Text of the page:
Renowned film-noir director Sidney Lumet turns his skills to nuclear threat.
Filmed - as all good cold-war films should be - in B&W, It's about infallible systems going haywire and launching an allied attack on Russia. Purists may reasonably argue about military incongruities, but the tension racks-up very nicely indeed. Walter Matthau turns in his usual top-drawer performance as a cynical military adviser, whist Henry Fonda, as US President, does the moral man in crisis to perfection. He always does. Dan O'Herlihy also shines as a cautious General Black. Supporting cast is solid. There's a decent script, some frisky exchanges, and great ambience. Sets are solid, and other technical issues are up to snuff. Just occasionally does the editing seem a bit heavy-handed.
My only gripe is with an opening dream sequence in the form of a bullfight, and some rather pointless social dalliance involving a dinner party and failed seduction. They rather squander the first 12 minutes.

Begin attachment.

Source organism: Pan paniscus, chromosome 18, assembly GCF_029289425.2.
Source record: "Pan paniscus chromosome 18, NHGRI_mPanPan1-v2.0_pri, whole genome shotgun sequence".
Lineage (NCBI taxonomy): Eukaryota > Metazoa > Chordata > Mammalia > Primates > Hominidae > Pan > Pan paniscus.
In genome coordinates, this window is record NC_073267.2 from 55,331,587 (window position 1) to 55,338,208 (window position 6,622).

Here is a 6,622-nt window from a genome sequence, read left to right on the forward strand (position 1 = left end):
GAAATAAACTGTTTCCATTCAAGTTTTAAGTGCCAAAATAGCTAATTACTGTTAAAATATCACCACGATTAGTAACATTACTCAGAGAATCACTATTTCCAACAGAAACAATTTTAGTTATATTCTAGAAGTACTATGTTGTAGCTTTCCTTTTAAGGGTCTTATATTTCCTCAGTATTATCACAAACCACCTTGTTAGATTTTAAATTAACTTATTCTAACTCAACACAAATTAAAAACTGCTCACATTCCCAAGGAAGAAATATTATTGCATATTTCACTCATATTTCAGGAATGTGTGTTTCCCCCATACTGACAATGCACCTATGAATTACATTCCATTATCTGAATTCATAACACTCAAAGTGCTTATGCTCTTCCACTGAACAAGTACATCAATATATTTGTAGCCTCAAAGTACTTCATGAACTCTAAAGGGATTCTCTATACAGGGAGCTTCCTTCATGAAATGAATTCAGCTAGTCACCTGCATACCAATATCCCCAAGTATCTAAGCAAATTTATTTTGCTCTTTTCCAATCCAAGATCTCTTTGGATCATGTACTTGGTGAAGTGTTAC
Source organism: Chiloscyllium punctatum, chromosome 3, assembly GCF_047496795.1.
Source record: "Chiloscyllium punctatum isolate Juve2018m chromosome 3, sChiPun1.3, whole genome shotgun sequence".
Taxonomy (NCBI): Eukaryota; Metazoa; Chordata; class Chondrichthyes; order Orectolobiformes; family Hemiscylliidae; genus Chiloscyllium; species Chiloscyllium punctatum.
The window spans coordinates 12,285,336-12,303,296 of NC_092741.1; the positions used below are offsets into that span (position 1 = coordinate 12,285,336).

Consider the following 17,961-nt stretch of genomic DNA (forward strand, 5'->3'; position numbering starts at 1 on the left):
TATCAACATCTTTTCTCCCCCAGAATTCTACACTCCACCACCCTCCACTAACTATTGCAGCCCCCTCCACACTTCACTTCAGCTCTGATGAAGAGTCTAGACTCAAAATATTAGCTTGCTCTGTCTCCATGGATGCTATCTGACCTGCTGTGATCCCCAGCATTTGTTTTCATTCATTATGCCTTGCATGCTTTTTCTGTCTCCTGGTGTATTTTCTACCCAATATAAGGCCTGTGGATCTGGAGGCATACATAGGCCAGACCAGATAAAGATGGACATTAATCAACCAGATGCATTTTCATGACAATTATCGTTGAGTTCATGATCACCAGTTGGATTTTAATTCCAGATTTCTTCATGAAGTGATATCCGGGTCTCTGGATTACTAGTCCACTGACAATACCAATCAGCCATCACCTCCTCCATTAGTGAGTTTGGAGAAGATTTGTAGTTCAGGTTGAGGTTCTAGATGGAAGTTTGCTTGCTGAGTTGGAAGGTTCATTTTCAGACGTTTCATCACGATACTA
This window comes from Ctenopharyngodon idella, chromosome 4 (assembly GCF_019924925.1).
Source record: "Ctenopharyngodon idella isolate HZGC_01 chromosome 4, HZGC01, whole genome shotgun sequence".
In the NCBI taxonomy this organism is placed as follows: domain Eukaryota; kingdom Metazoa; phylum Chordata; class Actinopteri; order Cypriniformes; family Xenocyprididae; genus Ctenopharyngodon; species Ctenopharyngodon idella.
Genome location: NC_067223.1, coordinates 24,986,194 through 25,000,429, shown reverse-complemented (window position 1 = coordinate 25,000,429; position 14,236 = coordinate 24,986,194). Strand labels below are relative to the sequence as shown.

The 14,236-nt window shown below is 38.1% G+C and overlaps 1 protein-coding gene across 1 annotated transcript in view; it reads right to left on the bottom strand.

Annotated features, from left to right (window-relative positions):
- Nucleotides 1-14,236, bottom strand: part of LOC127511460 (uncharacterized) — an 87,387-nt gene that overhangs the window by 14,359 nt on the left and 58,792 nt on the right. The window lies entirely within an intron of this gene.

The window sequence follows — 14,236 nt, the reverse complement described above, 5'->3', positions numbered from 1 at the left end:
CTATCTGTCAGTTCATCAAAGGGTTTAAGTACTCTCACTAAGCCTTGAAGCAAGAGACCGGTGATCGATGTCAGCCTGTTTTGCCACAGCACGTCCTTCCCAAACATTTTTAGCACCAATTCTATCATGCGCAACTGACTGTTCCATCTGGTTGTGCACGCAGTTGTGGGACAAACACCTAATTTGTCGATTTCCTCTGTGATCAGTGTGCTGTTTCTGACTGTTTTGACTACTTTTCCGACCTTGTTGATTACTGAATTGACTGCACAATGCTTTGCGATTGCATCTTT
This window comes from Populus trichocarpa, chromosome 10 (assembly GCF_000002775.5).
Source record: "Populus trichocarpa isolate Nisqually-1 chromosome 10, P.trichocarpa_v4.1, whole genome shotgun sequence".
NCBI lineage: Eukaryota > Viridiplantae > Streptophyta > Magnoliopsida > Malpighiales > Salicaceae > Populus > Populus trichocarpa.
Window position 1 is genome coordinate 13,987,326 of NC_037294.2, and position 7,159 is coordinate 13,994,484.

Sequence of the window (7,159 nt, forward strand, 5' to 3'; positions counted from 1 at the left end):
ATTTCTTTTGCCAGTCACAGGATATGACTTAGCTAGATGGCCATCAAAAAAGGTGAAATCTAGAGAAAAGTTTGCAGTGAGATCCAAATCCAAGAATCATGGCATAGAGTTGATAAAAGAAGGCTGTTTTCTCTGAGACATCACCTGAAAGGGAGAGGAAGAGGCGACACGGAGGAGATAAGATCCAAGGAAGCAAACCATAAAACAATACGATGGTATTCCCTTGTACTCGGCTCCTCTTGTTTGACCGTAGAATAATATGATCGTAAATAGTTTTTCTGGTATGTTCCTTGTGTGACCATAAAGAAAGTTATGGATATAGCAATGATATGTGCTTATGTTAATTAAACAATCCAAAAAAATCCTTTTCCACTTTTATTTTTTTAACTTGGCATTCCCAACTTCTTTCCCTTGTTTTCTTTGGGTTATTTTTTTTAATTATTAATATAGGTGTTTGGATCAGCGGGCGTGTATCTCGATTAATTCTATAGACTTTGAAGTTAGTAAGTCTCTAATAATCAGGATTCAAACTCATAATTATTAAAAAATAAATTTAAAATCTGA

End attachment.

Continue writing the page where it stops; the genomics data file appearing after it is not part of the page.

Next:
The Amazon DVD supplied was unrestored but still satisfactory. Sound is mono, aspect ratio is 1.85:1, run time is stated at 107 minutes. Rating is PG. Extras include a commentary from Sidney Lumet which I've yet to watch.
At the time of writing, the price is quoted as £2.99, making it good value. Despite the fake military issues, it is an excellent historical presentation of the nightmare scenario that terrified people back then.